Thursday, April 28, 2016

Should Facebook Give Up on Camera Apps?

For the past four years, Facebook has desperately tried to stay ahead of the game with new camera apps for its users. Time and time again, they’ve proven to be not so successful.

In a recent article by the Wall Street Journal, Facebook is reportedly rolling out a new camera app specific to its almost 2 billion users. The camera app will run similarly to Snapchat’s format. When users open the app, it will automatically load to a camera setting. One suggested feature is to allow users to live stream through their cameras.

But why?

Should Facebook Give Up on Camera Apps?

Well, one reason may be that Facebook users are becoming increasingly passive on Facebook. According to the report, users may check in to the app multiple times a day, but are posting less and less about their personal lives through status updates, photos or videos.

This isn’t the first time that Facebook has attempted to create a camera-like app for its users. In 2012, Facebook released ‘Facebook Camera‘, an app similar to Instagram that allowed users to share photos.

Later that year, it introduced Poke, an app that “poked” users by sending them photos, videos or messages. Extremely similar to Snapchat, “pokes” lasted for 1, 3, 5 or 10 seconds. Needless to say, the app didn’t last long.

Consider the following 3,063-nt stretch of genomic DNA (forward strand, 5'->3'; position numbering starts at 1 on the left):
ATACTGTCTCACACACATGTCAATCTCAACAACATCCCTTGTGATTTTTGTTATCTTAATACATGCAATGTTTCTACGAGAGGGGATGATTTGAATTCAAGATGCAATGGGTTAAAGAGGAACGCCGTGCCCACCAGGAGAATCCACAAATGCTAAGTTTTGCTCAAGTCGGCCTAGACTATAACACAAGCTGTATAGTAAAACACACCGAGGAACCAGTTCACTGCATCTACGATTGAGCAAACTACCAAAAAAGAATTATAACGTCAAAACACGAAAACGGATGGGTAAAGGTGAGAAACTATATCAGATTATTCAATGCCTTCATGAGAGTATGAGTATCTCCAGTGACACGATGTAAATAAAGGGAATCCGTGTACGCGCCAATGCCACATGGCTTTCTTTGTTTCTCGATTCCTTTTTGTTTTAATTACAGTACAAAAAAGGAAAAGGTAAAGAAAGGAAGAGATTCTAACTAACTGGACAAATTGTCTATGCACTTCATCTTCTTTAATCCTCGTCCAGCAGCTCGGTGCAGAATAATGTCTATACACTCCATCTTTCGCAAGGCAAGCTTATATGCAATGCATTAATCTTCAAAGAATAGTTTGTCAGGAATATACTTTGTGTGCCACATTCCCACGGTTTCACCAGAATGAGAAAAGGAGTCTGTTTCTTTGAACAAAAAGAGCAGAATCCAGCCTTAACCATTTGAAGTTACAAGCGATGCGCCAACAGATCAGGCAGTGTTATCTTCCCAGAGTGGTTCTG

In 2014, Facebook accidentally pre-launched Slingshot, yet another attempt to oust Snapchat. Slingshot was meant to promote interaction among its users. Users could send messages to each other of up to 15 seconds.  The catch? Well, in order for the recipient to open another user’s message, he or she would be required to respond with an image or video of their own to unlock the message. Users didn’t need a Facebook account to actually use the app. Facebook got rid of the app sometime in 2015.

Facebook’s last video attempt came in 2015 with Riff, an app that let users add their own video on top of friends’ original videos. There was no limit to the amount of videos that could be tacked onto an existing video, making the video entries almost endless.

You’d think that after four attempts, Facebook would call it quits. But who knows? Maybe fifth time’s a charm.

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